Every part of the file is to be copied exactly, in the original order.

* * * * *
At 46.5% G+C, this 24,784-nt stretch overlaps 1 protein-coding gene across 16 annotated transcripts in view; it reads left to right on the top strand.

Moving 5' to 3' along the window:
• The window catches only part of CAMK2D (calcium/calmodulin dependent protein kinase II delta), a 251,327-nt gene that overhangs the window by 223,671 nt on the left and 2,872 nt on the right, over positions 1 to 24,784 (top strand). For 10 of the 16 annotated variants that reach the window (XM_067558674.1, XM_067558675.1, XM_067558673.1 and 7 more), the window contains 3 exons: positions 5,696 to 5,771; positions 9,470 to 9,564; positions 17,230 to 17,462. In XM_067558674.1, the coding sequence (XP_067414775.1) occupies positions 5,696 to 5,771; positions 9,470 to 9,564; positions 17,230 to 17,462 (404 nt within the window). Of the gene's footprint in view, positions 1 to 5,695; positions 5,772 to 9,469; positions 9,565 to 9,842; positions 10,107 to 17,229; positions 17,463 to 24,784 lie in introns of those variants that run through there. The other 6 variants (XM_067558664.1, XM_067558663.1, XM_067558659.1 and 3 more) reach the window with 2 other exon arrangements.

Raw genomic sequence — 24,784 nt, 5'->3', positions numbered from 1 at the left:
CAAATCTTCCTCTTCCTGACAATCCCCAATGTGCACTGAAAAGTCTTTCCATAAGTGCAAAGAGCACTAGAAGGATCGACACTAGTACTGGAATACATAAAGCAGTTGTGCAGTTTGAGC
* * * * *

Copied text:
At 46.5% G+C, this 24,784-nt stretch overlaps 1 protein-coding gene across 16 annotated transcripts in view; it reads left to right on the top strand.

Moving 5' to 3' along the window:
• The window catches only part of CAMK2D (calcium/calmodulin dependent protein kinase II delta), a 251,327-nt gene that overhangs the window by 223,671 nt on the left and 2,872 nt on the right, over positions 1 to 24,784 (top strand). For 10 of the 16 annotated variants that reach the window (XM_067558674.1, XM_067558675.1, XM_067558673.1 and 7 more), the window contains 3 exons: positions 5,696 to 5,771; positions 9,470 to 9,564; positions 17,230 to 17,462. In XM_067558674.1, the coding sequence (XP_067414775.1) occupies positions 5,696 to 5,771; positions 9,470 to 9,564; positions 17,230 to 17,462 (404 nt within the window). Of the gene's footprint in view, positions 1 to 5,695; positions 5,772 to 9,469; positions 9,565 to 9,842; positions 10,107 to 17,229; positions 17,463 to 24,784 lie in introns of those variants that run through there. The other 6 variants (XM_067558664.1, XM_067558663.1, XM_067558659.1 and 3 more) reach the window with 2 other exon arrangements.

Raw genomic sequence — 24,784 nt, 5'->3', positions numbered from 1 at the left:
CAAATCTTCCTCTTCCTGACAATCCCCAATGTGCACTGAAAAGTCTTTCCATAAGTGCAAAGAGCACTAGAAGGATCGACACTAGTACTGGAATACATAAAGCAGTTGTGCAGTTTGAGC